GENTEFIED’s Annie Gonzalez; Empowerment During Powerless Times.
Updated: Jun 18, 2020
We encourage you to listen to the audio commentary below before reading the article.
You may have fallen in love with Annie Gonzalez to the tune of Weak by SWV as she starred as Lidia Solis on Netflix’s Gentefied. But, when you hear her speak passionately about her journey to self-actualization, you’ll also want to be her best friend.
After the release of the Boyle-heights set series, Gentefied, hit the streaming world; the cast was deep into their press tour. For Annie, the time she’d been longing for since she was only nine years old, had finally arrived. She was cast in a recurring role on a major streamer, her face was on billboards all across the nation, and the show was receiving rave reviews.
“I felt like I was flying high,” she said. “Everyone on this show did such an amazing job that it was inevitable for us to do more. Right? And then we got hit by this.” I’m sure you know what she means by “this.” Just a month after the release of Gentefied, the world went into a standstill. A pandemic had looked at our plans and laughed at them, leaving us all with a sense of despair.
“It’s like I was running full speed and then I got slapped into a fucking concrete wall.”
The timing of the pandemic felt almost purposeful, in all the wrong ways. “It’s easy for us to take it personally: Why is it happening to me? My life was going so great, I’ve been working at this, whatever I was working at, whether its clarity or the industry.”
In our chat with Annie, we walked through how she has used the shelter-in-place time to search for a deeper sense of self, recenter her intentions as an artist, and find purpose in building a community of wellness. All the while, confessing how the uncertainty of our current time has affected her.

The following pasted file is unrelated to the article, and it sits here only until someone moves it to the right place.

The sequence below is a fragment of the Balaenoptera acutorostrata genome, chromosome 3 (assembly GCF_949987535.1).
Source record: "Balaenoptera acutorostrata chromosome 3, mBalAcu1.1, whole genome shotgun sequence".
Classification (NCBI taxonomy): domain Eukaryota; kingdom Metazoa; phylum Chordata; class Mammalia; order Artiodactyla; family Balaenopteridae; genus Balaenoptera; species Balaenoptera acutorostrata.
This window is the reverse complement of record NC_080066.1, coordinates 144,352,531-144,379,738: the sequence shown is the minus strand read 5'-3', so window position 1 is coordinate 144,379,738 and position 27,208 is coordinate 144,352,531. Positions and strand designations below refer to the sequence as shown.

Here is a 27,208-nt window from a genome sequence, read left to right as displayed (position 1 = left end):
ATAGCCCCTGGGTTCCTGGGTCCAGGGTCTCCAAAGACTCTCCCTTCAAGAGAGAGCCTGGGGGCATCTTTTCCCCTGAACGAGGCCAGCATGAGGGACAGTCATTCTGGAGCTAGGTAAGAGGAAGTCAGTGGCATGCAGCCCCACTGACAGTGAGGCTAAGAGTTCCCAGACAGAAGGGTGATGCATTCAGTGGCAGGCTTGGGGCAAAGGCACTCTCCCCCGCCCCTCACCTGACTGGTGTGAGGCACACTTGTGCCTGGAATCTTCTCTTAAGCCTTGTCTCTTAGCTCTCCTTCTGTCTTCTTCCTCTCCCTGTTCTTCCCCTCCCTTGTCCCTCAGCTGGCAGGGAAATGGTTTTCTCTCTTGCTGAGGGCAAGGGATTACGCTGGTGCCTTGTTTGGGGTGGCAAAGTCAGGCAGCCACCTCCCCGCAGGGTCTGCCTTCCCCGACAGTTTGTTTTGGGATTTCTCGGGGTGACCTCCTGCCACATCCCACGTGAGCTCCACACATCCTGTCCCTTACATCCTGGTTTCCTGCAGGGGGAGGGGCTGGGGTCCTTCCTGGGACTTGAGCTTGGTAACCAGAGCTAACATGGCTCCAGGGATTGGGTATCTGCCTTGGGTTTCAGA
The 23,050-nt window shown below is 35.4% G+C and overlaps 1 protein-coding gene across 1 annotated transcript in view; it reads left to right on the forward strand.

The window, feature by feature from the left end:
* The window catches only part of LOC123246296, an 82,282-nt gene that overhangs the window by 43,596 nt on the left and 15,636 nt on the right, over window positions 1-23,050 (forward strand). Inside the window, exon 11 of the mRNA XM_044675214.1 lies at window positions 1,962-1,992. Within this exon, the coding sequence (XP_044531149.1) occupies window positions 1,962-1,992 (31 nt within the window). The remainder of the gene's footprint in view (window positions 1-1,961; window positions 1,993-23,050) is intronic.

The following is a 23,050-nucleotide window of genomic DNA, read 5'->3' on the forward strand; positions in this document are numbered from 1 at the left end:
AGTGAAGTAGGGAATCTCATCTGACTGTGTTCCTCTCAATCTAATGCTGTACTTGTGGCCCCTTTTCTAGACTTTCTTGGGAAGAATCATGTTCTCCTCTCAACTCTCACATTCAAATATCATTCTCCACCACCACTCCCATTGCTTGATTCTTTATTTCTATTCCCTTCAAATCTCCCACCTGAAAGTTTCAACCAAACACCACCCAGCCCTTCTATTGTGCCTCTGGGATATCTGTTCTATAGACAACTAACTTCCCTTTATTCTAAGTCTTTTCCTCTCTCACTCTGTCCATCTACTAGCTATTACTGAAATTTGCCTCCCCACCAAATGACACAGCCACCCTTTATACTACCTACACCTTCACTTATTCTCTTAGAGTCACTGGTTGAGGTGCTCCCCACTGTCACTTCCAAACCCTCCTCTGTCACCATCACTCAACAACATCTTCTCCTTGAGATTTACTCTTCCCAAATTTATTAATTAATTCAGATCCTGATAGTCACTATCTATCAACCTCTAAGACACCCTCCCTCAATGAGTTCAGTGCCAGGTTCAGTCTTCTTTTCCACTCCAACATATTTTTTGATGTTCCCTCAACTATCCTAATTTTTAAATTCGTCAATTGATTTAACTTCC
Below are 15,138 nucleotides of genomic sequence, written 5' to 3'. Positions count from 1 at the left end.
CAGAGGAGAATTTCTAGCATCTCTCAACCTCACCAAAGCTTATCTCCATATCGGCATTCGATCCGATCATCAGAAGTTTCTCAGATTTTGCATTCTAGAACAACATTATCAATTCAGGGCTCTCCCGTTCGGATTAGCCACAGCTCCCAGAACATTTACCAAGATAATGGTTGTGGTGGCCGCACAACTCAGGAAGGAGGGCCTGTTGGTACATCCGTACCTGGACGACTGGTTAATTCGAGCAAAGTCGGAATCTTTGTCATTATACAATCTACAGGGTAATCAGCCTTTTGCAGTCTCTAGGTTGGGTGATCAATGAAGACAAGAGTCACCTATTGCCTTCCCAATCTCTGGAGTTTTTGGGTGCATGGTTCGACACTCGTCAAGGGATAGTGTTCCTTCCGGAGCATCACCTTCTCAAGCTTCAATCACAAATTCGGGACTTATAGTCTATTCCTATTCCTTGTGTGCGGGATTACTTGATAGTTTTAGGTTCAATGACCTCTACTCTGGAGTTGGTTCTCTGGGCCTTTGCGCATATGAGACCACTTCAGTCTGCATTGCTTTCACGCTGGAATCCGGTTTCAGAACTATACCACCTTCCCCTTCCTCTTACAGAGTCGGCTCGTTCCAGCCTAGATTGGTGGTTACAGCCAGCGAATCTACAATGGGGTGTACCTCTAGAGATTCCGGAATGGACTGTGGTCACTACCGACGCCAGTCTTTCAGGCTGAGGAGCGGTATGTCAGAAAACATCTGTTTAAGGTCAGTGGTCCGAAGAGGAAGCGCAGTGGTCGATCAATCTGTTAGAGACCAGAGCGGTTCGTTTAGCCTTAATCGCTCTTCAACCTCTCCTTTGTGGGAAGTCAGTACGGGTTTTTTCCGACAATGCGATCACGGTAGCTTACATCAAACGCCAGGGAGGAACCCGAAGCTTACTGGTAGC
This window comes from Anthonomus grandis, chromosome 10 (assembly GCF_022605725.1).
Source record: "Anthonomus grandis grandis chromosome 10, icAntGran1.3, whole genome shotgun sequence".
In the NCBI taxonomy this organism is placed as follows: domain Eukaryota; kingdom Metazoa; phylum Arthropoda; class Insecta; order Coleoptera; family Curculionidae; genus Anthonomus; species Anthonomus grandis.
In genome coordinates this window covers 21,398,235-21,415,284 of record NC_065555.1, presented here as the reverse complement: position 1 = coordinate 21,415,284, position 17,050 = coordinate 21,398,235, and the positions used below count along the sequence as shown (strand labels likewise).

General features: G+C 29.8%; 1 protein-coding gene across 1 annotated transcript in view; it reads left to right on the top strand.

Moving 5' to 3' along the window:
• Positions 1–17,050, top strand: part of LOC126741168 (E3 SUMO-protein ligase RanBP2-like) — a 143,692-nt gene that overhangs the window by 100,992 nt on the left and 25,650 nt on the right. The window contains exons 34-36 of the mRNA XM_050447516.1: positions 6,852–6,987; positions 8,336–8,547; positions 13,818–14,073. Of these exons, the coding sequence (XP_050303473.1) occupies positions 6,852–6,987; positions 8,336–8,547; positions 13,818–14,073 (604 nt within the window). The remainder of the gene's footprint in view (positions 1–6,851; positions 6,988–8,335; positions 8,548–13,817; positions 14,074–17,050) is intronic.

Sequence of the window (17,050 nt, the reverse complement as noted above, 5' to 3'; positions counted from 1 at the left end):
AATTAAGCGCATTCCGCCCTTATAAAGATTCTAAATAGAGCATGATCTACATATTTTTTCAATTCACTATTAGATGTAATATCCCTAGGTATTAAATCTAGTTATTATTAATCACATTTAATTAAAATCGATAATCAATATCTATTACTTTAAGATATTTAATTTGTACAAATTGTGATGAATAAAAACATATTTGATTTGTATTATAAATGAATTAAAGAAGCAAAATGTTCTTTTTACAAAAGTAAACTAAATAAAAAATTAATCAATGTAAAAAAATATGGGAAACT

ALLOW YOURSELF TO FREAK OUT
Those who follow Annie online might see her as someone who has mastered how to keep her cool or is deeply in tune with herself, but no one was prepared for such an unprecedented event. “The first two weeks I completely had a breakdown. But I wasn't in denial of it, I knew I was going through it, and I very much verbally acknowledged it to every single person around.”
“I allowed myself to throw a fit. I threw myself on the floor and started shaking, like convulsing, like a two-year-old.” What happened next illuminated her. “My roommate looked at me and instead of shaming me, she nodded her head and said ‘okay,’ then started throwing herself on the floor too.”
“[My roommate] didn't get uncomfortable. Her surrendering to where I was at, kind of reminded me that if I have nothing, I have her.” she said, “I’m so grateful.” - “That is how I define my riches, that is how I define my success.”
BEING OKAY, WITH NOT BEING OKAY
Annie has made it clear that she is not interested in false positivity. This is why a text message asking her “how she is” rubs her the wrong way. “I will respond ‘I fucking hate that question,’ because I don't know how to respond to that anymore,” she says. “Do you want the truth, or are you asking that to be nice?”
“I don’t believe in trying to mask your feelings, ever. I think it's really important to talk about them, especially the uncomfortable ones. Because those are the ones that need to be talked about the most.”
Annie sees her community as an essential part of her path to wellness, a vehicle to keep growing even when the world stands still.
Linda Yvette Chávez, the co-creator of Gentefied, told Annie: “Art is not a luxury, it’s a necessity during these times.” That beautiful sentiment ignited Annie. “It made me think about all the artists that have created such beautiful work to help other people, to help understand their own expression. And sometimes via seeing someone expressing themselves, you say, that’s how I feel!”
Annie has always had the heart of an activist and an urge for public speaking, but as she describes herself, she’s an empath, which often causes her to feel paralyzed by the world. She felt powerless. “What the fuck do I do? I’m an actress and even that feeling… I don’t have any ownership of what I do.”